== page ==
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August 05, 2013
Survival Plants: Pawpaw For Food, Fire And Rope - 2
by Tim MacWelch
For those who live east of the Rockies, the pawpaw is a “must know” tree. It’s even a documented life saver. While on the Missouri river, Lewis and Clark’s expedition survived by eating pawpaw fruit for roughly two weeks of their famous trek. Clark wrote:
“By September 18 (1806), the party was within 150 miles of the settlements. It had run entirely out of provisions and trade goods… There were plenty of ripe plums, which the men called ‘pawpaws.’ Gathering a few bushels was the work of a few minutes only. The men told the captains ‘they could live very well on the pawpaws.’"
And pawpaw isn’t just a tree that yields food. I will also look for it if I run out of cord or rope. The fiber in the tree’s bark is strong and has been used for centuries by native folks to make baskets, fish nets, rope, and other fiber goods. The live bark can be peeled in the spring when the sap is up, or it can be peeled at any time from dead wood that is slightly rotten. The bark can be used as flat, ribbon-like strips; twisted slightly into a round cord; and even be woven into two-ply cordage.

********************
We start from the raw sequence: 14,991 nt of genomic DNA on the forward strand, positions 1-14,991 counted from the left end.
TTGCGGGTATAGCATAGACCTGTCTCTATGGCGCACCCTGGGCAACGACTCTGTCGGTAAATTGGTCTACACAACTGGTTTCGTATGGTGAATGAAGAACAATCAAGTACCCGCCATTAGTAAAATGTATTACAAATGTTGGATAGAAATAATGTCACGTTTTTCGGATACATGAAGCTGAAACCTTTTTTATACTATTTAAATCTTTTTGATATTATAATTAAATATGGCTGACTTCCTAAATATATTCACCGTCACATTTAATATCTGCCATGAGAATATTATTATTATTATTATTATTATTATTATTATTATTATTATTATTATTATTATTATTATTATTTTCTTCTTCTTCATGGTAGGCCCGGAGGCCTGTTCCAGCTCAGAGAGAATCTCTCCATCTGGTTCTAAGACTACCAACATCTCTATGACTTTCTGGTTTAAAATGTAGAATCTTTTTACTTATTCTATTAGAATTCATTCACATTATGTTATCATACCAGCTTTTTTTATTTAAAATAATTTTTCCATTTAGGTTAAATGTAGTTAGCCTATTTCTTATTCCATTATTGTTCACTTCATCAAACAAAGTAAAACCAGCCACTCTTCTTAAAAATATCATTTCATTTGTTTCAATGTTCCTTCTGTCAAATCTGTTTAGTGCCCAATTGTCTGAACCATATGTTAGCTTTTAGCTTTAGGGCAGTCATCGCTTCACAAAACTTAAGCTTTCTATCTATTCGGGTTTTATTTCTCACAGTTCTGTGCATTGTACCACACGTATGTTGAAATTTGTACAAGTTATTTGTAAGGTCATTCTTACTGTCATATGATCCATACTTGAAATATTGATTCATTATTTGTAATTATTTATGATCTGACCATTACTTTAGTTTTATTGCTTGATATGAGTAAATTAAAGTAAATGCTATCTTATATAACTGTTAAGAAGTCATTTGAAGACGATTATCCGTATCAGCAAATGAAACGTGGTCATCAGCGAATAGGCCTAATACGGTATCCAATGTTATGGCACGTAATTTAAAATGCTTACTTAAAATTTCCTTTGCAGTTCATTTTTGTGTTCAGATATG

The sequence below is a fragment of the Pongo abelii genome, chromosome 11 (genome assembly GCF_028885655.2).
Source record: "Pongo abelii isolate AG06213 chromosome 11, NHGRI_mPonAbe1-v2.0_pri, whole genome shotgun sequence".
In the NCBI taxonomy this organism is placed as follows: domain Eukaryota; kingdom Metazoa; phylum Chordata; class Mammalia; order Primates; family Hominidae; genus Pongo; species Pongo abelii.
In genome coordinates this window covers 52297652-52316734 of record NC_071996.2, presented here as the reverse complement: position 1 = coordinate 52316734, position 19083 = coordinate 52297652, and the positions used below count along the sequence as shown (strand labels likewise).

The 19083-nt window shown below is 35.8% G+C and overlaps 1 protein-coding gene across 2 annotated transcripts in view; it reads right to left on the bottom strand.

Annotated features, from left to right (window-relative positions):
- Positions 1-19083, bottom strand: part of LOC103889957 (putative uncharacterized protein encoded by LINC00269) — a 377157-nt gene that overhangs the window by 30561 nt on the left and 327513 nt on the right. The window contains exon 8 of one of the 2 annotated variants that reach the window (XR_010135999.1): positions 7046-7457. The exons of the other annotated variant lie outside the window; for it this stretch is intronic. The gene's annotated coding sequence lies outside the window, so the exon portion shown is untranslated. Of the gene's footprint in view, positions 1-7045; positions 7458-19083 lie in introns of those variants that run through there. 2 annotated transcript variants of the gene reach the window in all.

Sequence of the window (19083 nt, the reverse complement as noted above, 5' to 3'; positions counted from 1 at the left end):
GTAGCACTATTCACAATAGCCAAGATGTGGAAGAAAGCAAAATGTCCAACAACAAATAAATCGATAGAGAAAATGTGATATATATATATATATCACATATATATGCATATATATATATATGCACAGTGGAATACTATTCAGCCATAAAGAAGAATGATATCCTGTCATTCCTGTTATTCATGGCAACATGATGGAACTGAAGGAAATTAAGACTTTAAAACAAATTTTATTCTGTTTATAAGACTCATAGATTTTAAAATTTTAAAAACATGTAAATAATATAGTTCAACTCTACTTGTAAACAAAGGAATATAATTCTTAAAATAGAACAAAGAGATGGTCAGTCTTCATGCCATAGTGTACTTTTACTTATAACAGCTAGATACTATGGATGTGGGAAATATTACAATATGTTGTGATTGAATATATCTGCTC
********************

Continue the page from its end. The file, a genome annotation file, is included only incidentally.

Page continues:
I’ll also seek pawpaw if I need to make a friction fire set. The tree’s dead, dry wood is one of my go-to materials for friction fires, and I’ll use it for the drill, fire board, and bow. Occasionally, I’ll even use the bark fiber for a bow string and tinder when fabricating bow and drill equipment.
How do you identify this oddly utilitarian tree?
When the fruit is dangling from it, it’s easy to spot. It resembles a chubby, green banana, grows 6 to 10 inches long, and can hang individually or in small clusters. These fruits have colorful common names like false banana, hoosier banana, custard apple, and dog banana. The sweet, custard-like pulp tastes of banana, mango and honey; just don’t eat the seeds, which are not edible. Pawpaw fruit has 80 calories per cup, and is an excellent source of vitamin C. It also contains vitamin A, thiamine, riboflavin, and niacin. Similar to bananas, the pawpaw fruit is rich in potassium, calcium, phosphorus and iron. The trees start producing fruit when they reach 10 to 15 feet in height (they can grow to 30 to 40 feet). The leaves are large, broad, and toothless and smell like asphalt when bruised. Pawpaw trees favor shady areas and damp soil. River banks and floodplains are a great place to search for this useful tree.
Look for stubby banana-like fruits in August and September on trees near rivers in eastern Texas, Oklahoma, Nebraska, and most states to the east. Pick them when they are fragrant and almost mushy, but before they rot and turn dark.
Ever eaten pawpaw? Did you like it? Let us know what you thought in the comments.